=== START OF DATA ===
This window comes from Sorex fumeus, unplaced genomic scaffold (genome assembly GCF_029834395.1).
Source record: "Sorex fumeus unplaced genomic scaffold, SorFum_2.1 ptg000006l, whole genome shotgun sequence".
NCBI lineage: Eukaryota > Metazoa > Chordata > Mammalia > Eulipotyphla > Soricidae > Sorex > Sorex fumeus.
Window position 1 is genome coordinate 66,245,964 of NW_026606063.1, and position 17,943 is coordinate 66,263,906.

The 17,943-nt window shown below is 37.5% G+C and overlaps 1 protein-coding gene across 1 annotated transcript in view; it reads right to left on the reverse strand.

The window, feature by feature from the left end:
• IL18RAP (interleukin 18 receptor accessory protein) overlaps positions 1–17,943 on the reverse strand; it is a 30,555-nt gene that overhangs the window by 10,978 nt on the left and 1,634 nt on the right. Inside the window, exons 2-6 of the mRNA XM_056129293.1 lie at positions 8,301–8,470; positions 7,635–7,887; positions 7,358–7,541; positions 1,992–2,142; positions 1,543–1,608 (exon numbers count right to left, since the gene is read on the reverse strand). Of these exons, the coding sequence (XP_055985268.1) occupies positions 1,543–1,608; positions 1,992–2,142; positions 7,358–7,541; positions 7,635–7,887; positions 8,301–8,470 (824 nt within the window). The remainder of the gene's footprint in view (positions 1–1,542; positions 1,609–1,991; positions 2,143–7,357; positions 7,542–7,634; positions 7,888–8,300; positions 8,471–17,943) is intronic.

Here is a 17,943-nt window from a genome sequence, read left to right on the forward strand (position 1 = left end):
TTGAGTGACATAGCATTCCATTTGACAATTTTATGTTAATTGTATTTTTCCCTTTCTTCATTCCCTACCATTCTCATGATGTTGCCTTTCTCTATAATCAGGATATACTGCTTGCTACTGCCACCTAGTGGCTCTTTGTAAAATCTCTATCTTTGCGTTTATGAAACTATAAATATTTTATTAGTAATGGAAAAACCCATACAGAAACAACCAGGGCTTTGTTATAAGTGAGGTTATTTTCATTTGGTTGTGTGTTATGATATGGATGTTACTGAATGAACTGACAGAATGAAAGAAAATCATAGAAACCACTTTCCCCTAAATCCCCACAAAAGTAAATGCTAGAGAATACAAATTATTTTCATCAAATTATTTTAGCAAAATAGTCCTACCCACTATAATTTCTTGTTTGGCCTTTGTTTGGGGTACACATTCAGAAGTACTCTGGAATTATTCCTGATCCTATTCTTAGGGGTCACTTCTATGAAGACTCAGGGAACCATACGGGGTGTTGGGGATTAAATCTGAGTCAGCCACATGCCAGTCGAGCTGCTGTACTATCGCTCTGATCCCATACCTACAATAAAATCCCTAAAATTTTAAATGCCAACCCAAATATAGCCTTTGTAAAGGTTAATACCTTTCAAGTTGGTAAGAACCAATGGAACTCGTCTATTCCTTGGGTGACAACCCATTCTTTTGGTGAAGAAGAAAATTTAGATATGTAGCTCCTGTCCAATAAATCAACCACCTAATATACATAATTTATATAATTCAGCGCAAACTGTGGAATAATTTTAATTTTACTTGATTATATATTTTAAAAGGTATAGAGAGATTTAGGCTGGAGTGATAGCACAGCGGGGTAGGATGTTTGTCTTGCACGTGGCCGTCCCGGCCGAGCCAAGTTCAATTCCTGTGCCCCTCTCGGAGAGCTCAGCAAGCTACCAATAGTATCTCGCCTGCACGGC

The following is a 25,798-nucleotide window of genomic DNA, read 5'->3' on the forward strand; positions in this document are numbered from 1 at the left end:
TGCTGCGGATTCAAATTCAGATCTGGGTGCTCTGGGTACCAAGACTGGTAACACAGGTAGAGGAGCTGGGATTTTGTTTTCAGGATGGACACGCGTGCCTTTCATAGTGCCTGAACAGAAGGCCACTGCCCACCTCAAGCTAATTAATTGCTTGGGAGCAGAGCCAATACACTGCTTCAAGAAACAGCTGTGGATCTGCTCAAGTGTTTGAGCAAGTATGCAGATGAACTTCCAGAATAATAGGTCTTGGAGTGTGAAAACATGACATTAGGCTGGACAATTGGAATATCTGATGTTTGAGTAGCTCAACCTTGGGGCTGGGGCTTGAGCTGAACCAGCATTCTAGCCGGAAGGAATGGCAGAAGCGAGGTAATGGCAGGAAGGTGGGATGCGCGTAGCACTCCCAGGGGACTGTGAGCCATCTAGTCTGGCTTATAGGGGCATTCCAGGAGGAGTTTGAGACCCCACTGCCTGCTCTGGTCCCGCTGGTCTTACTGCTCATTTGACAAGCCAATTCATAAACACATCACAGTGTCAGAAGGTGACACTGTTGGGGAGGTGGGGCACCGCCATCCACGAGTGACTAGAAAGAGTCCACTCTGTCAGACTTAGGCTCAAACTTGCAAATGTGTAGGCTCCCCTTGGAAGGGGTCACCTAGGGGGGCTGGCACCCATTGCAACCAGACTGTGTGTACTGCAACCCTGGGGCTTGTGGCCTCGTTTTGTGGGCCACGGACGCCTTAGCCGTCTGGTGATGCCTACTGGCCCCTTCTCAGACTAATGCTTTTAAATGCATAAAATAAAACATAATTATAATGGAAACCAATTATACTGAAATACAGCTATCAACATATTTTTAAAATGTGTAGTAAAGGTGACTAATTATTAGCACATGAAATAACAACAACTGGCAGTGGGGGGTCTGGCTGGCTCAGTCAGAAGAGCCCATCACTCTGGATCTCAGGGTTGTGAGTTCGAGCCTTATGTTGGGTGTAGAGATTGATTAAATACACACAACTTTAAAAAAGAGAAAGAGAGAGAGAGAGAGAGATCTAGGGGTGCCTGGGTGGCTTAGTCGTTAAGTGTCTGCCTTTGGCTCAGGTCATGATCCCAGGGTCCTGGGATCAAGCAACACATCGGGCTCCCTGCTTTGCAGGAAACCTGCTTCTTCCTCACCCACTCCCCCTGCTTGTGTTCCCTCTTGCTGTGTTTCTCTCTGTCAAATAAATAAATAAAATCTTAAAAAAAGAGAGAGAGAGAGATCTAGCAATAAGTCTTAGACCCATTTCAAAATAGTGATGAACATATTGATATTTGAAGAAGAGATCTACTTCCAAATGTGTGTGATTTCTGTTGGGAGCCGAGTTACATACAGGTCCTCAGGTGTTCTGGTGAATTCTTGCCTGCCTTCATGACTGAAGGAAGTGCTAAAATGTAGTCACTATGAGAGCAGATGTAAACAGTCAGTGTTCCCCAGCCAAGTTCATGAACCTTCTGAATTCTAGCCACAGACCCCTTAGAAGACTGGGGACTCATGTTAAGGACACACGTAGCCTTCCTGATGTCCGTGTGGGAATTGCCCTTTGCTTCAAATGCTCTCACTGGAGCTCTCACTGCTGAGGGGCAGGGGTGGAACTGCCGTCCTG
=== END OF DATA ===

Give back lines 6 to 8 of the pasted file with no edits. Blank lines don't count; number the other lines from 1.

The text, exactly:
The window, feature by feature from the left end:
• IL18RAP (interleukin 18 receptor accessory protein) overlaps positions 1–17,943 on the reverse strand; it is a 30,555-nt gene that overhangs the window by 10,978 nt on the left and 1,634 nt on the right. Inside the window, exons 2-6 of the mRNA XM_056129293.1 lie at positions 8,301–8,470; positions 7,635–7,887; positions 7,358–7,541; positions 1,992–2,142; positions 1,543–1,608 (exon numbers count right to left, since the gene is read on the reverse strand). Of these exons, the coding sequence (XP_055985268.1) occupies positions 1,543–1,608; positions 1,992–2,142; positions 7,358–7,541; positions 7,635–7,887; positions 8,301–8,470 (824 nt within the window). The remainder of the gene's footprint in view (positions 1–1,542; positions 1,609–1,991; positions 2,143–7,357; positions 7,542–7,634; positions 7,888–8,300; positions 8,471–17,943) is intronic.

Here is a 17,943-nt window from a genome sequence, read left to right on the forward strand (position 1 = left end):